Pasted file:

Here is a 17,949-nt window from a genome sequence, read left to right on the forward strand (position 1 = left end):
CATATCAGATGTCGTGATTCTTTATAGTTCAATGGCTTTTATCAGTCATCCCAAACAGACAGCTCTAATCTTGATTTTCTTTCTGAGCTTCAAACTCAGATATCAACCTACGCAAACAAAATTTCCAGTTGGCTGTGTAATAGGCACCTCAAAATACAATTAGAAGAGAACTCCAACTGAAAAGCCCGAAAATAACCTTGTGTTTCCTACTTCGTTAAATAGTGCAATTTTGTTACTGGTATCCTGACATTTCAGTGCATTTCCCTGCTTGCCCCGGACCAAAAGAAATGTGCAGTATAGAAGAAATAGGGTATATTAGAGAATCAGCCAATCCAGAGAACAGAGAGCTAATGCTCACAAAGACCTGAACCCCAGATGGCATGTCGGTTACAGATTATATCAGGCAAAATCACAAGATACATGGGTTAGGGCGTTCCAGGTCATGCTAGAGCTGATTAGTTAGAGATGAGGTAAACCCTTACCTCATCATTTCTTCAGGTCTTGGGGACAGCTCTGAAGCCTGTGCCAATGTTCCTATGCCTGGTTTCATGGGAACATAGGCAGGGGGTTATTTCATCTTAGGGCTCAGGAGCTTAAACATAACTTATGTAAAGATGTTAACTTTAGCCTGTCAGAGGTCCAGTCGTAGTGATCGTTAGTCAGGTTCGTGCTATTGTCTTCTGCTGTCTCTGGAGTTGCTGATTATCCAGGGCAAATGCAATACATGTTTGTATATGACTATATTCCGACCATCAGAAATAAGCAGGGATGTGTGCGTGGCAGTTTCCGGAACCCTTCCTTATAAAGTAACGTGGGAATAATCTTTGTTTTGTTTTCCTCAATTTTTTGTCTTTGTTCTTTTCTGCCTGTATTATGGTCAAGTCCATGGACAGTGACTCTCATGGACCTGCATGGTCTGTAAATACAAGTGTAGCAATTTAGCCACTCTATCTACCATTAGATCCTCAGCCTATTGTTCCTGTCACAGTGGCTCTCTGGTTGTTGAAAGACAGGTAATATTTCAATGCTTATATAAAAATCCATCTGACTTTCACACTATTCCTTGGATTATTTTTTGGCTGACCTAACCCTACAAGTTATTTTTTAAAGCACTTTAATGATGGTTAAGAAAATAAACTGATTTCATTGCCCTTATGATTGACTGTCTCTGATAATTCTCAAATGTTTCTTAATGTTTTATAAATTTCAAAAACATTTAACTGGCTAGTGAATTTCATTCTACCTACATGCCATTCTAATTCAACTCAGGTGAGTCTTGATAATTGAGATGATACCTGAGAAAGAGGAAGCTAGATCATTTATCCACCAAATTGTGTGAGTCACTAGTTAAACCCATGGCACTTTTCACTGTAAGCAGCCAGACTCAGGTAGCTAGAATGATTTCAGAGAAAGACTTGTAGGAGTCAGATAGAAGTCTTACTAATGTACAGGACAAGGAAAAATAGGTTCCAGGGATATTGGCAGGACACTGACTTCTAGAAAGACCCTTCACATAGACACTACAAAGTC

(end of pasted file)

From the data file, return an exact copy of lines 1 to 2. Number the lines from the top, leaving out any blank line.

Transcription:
Here is a 17,949-nt window from a genome sequence, read left to right on the forward strand (position 1 = left end):
CATATCAGATGTCGTGATTCTTTATAGTTCAATGGCTTTTATCAGTCATCCCAAACAGACAGCTCTAATCTTGATTTTCTTTCTGAGCTTCAAACTCAGATATCAACCTACGCAAACAAAATTTCCAGTTGGCTGTGTAATAGGCACCTCAAAATACAATTAGAAGAGAACTCCAACTGAAAAGCCCGAAAATAACCTTGTGTTTCCTACTTCGTTAAATAGTGCAATTTTGTTACTGGTATCCTGACATTTCAGTGCATTTCCCTGCTTGCCCCGGACCAAAAGAAATGTGCAGTATAGAAGAAATAGGGTATATTAGAGAATCAGCCAATCCAGAGAACAGAGAGCTAATGCTCACAAAGACCTGAACCCCAGATGGCATGTCGGTTACAGATTATATCAGGCAAAATCACAAGATACATGGGTTAGGGCGTTCCAGGTCATGCTAGAGCTGATTAGTTAGAGATGAGGTAAACCCTTACCTCATCATTTCTTCAGGTCTTGGGGACAGCTCTGAAGCCTGTGCCAATGTTCCTATGCCTGGTTTCATGGGAACATAGGCAGGGGGTTATTTCATCTTAGGGCTCAGGAGCTTAAACATAACTTATGTAAAGATGTTAACTTTAGCCTGTCAGAGGTCCAGTCGTAGTGATCGTTAGTCAGGTTCGTGCTATTGTCTTCTGCTGTCTCTGGAGTTGCTGATTATCCAGGGCAAATGCAATACATGTTTGTATATGACTATATTCCGACCATCAGAAATAAGCAGGGATGTGTGCGTGGCAGTTTCCGGAACCCTTCCTTATAAAGTAACGTGGGAATAATCTTTGTTTTGTTTTCCTCAATTTTTTGTCTTTGTTCTTTTCTGCCTGTATTATGGTCAAGTCCATGGACAGTGACTCTCATGGACCTGCATGGTCTGTAAATACAAGTGTAGCAATTTAGCCACTCTATCTACCATTAGATCCTCAGCCTATTGTTCCTGTCACAGTGGCTCTCTGGTTGTTGAAAGACAGGTAATATTTCAATGCTTATATAAAAATCCATCTGACTTTCACACTATTCCTTGGATTATTTTTTGGCTGACCTAACCCTACAAGTTATTTTTTAAAGCACTTTAATGATGGTTAAGAAAATAAACTGATTTCATTGCCCTTATGATTGACTGTCTCTGATAATTCTCAAATGTTTCTTAATGTTTTATAAATTTCAAAAACATTTAACTGGCTAGTGAATTTCATTCTACCTACATGCCATTCTAATTCAACTCAGGTGAGTCTTGATAATTGAGATGATACCTGAGAAAGAGGAAGCTAGATCATTTATCCACCAAATTGTGTGAGTCACTAGTTAAACCCATGGCACTTTTCACTGTAAGCAGCCAGACTCAGGTAGCTAGAATGATTTCAGAGAAAGACTTGTAGGAGTCAGATAGAAGTCTTACTAATGTACAGGACAAGGAAAAATAGGTTCCAGGGATATTGGCAGGACACTGACTTCTAGAAAGACCCTTCACATAGACACTACAAAGTC